April 12: 0 km – St. John’s, NF
Terry Fox dips his artificial leg into the Atlantic Ocean and sets out on his Marathon of Hope.
April 21: 346 km – Gander, NF
“It was an exciting day in Gambo. People came and lined up and gave me ten, twenty bucks just like that. And that’s when I knew that the Run had unlimited potential.”
Day 15: 542 km – South Brook Junction, NF
“Today we got up at 4:00 am. As usual, it was tough. If I died, I would die happy because I was doing what I wanted to do. How many people could say that? I went out and did fifteen push-ups in the road and took off. I want to set an example that will never be forgotten.”
May 6: 882 km – Port aux Basques, NF
Port-Aux-Basques, population 10,000, raised $10,000, equal to one dollar per person. Several weeks after Terry left Newfoundland, he found out that this total increased by another $4,000.
Highway 7, NS
“Twenty-six miles is now my daily minimum. It is a beautiful, quiet, peaceful country. I love it.”
May 15: 1,278 km – Sheet Harbour, NS
After a reception where Terry ran with some school children, he wrote: “When I ran with the kids I really burned it just to show them how fast I could go. They were tired and puffing. All right!”
May 20: 1,373 km – Dartmouth, NS
“I ran to the vocational school here with fifty students. I ran about a mile. They had raised about $3,000. What a great group of kids! Too bad not everybody was doing that.”
May 26: 1,728 km – Charlottetown, PEI
“There were lots of people out to cheer me on and support me. Incredible! … I had another dizzy spell during the Run. Still freezing, but I wasn’t wearing sweats so people could see my leg. I’d run just over twenty-eight miles.”
May 29: 1,865 km – Highway 2, west of Moncton, NB
“We learned that Saint John would have nothing organized for us. I try so hard and then get let down. I am going to run right down this city’s main street. Doug is going to follow behind and honk. We will be rebels, we will stir up noise. People will know Terry Fox ran out of his way to Saint John for a reason!”
June 6: 2,214 km – Bristol, NB
“The first few miles were the usual torture. My foot was blistered bad, but my stump wasn’t too bad. Today I had tremendous support. Everybody honked and waved. People all over looked out of their homes and stores and cheered me on.”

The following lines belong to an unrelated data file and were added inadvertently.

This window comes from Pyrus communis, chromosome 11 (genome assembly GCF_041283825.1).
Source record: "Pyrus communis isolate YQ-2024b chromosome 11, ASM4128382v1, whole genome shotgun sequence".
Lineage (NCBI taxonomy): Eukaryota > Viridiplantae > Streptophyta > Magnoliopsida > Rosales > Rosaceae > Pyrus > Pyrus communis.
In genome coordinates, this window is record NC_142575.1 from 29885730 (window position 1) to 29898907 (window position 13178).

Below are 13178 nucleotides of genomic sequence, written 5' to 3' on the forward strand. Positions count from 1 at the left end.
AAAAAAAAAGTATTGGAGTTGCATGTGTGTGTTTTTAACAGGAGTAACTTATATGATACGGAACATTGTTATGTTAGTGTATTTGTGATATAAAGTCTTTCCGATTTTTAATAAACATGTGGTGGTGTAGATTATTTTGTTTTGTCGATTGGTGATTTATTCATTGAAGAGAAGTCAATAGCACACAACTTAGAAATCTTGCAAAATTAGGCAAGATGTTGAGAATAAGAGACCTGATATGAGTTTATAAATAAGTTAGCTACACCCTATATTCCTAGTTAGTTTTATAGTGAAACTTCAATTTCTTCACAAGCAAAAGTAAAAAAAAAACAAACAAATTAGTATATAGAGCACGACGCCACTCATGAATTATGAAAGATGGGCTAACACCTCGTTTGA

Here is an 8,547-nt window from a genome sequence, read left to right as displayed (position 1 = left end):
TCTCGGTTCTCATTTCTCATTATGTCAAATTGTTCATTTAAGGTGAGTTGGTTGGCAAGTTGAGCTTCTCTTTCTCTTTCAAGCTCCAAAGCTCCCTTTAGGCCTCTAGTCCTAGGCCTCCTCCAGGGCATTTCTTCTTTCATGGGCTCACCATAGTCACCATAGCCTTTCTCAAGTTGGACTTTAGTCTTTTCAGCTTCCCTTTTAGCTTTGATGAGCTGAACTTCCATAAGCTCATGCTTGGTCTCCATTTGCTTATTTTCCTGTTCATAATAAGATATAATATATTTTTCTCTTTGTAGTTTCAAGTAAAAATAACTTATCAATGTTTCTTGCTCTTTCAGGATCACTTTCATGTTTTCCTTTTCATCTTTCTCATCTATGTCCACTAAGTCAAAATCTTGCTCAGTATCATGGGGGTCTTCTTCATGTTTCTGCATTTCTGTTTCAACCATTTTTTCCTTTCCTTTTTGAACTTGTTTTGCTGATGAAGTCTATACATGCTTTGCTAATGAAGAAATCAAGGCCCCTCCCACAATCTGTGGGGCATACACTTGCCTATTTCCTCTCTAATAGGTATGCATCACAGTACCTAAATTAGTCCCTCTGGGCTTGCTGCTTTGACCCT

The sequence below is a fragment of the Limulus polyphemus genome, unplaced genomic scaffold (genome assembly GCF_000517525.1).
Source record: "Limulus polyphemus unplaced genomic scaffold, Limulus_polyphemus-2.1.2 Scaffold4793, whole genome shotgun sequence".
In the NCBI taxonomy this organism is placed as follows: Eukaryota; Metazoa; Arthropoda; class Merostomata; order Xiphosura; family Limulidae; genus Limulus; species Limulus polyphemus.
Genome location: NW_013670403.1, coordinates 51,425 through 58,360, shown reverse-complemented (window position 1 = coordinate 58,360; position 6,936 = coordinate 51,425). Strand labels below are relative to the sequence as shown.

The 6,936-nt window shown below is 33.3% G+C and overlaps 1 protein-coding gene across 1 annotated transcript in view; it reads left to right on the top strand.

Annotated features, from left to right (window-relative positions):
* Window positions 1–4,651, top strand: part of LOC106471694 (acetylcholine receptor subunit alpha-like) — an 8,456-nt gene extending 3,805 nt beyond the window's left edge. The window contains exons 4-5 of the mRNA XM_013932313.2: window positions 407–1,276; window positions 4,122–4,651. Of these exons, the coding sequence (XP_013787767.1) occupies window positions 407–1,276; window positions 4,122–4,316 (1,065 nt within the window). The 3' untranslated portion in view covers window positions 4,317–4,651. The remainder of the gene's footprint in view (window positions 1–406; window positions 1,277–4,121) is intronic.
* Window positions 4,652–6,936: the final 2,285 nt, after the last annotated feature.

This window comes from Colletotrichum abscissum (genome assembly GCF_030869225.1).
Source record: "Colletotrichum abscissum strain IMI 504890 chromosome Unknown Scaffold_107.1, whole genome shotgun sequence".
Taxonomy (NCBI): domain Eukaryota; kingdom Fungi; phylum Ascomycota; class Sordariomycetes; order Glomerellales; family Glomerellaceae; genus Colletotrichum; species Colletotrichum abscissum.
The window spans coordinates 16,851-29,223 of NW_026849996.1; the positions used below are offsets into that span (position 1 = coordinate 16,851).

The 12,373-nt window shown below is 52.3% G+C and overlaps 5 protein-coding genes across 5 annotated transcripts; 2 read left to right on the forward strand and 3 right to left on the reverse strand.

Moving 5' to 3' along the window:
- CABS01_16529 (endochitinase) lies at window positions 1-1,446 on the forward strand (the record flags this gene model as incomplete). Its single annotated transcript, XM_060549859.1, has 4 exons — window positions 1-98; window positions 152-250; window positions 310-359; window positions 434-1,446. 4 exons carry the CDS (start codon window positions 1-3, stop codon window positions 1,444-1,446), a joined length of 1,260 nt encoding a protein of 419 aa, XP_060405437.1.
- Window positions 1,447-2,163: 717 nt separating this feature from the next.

June 7: 2,256 km – Perth-Andover, NB
“…in the town there was tremendous support and it quickened my pace up for the remaining fourteen miles. I flew!”
June 11: 2,426 km – Highway 185, QC
“The wind howled again all day. Right in my face. It was very difficult constantly running into the wind. It zaps it right out of your body and head. The only people here who know about the Run are the truckers and the out-of-province people. Everyone else wants to stop and give me a lift.”
2,592 km – Highway 20, QC
“I am tired and weary because people are continually forcing me off the road. I was actually honked off once. People are passing from behind me on this narrow road. It is so frustrating.”
June 15: 2,663 km – Quebec City, QC
Terry is honoured by meeting Gérard Côté, four-time Boston Marathon winner and is featured on the front page of the French language daily Le Soleil.
June 22: 2,917 km – Montreal, QC
Terry ran into Montreal with Montreal Alouette kicker Don Sweet and four wheelchair athletes.
June 28: 3,030 km – Hawkesbury, ON
Terry was welcomed to Ontario by a crowd of 200, a band playing and thousands of balloons, which read: WELCOME TERRY. YOU CAN DO IT.
Just outside of Ottawa, ON: 3,113 km
“…everybody seems to have given up hope of trying. I haven’t. It isn’t easy and it isn’t supposed to be, but I’m accomplishing something. How many people give up a lot to do something good? I’m sure we would have found a cure for cancer twenty years ago if we had really tried.”
July 1: 3,123 km – Ottawa, ON
Terry kicked the opening ball of a CFL exhibition game between Ottawa and Saskatchewan. He received a standing ovation from a crowd of over 16,000 as he kicked the ball with his good leg.